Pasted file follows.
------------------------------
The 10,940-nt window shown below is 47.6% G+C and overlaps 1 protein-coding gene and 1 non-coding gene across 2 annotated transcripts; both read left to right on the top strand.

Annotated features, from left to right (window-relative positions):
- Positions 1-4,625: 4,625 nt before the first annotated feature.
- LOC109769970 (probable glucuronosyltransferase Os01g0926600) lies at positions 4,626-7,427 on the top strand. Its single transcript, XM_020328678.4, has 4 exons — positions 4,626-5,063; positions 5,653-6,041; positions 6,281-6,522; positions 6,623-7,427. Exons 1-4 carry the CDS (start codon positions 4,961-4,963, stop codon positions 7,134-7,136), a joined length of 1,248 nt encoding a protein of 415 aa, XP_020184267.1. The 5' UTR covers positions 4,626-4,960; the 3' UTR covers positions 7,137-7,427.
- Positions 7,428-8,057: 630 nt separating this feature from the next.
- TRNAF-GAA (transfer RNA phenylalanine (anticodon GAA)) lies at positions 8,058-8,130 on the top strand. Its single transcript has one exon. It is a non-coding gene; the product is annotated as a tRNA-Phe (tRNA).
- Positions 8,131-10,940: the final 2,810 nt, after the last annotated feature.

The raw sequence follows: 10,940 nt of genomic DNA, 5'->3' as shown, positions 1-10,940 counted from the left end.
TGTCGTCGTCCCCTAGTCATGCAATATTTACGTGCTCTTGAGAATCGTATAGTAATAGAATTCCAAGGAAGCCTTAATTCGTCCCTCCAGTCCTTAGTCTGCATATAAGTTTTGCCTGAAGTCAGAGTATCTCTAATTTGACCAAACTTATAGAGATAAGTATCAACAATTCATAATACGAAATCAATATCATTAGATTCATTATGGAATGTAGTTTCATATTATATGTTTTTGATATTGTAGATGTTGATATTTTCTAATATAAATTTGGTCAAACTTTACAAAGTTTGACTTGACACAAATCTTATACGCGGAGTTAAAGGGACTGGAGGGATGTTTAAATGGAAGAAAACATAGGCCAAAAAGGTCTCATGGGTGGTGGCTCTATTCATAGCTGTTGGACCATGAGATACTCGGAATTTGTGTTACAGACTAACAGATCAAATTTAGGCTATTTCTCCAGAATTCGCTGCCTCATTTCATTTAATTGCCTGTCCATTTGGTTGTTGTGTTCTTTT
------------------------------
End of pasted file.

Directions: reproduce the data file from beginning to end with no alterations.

The 10,940-nt window shown below is 47.6% G+C and overlaps 1 protein-coding gene and 1 non-coding gene across 2 annotated transcripts; both read left to right on the top strand.

Annotated features, from left to right (window-relative positions):
- Positions 1-4,625: 4,625 nt before the first annotated feature.
- LOC109769970 (probable glucuronosyltransferase Os01g0926600) lies at positions 4,626-7,427 on the top strand. Its single transcript, XM_020328678.4, has 4 exons — positions 4,626-5,063; positions 5,653-6,041; positions 6,281-6,522; positions 6,623-7,427. Exons 1-4 carry the CDS (start codon positions 4,961-4,963, stop codon positions 7,134-7,136), a joined length of 1,248 nt encoding a protein of 415 aa, XP_020184267.1. The 5' UTR covers positions 4,626-4,960; the 3' UTR covers positions 7,137-7,427.
- Positions 7,428-8,057: 630 nt separating this feature from the next.
- TRNAF-GAA (transfer RNA phenylalanine (anticodon GAA)) lies at positions 8,058-8,130 on the top strand. Its single transcript has one exon. It is a non-coding gene; the product is annotated as a tRNA-Phe (tRNA).
- Positions 8,131-10,940: the final 2,810 nt, after the last annotated feature.

The raw sequence follows: 10,940 nt of genomic DNA, 5'->3' as shown, positions 1-10,940 counted from the left end.
TGTCGTCGTCCCCTAGTCATGCAATATTTACGTGCTCTTGAGAATCGTATAGTAATAGAATTCCAAGGAAGCCTTAATTCGTCCCTCCAGTCCTTAGTCTGCATATAAGTTTTGCCTGAAGTCAGAGTATCTCTAATTTGACCAAACTTATAGAGATAAGTATCAACAATTCATAATACGAAATCAATATCATTAGATTCATTATGGAATGTAGTTTCATATTATATGTTTTTGATATTGTAGATGTTGATATTTTCTAATATAAATTTGGTCAAACTTTACAAAGTTTGACTTGACACAAATCTTATACGCGGAGTTAAAGGGACTGGAGGGATGTTTAAATGGAAGAAAACATAGGCCAAAAAGGTCTCATGGGTGGTGGCTCTATTCATAGCTGTTGGACCATGAGATACTCGGAATTTGTGTTACAGACTAACAGATCAAATTTAGGCTATTTCTCCAGAATTCGCTGCCTCATTTCATTTAATTGCCTGTCCATTTGGTTGTTGTGTTCTTTT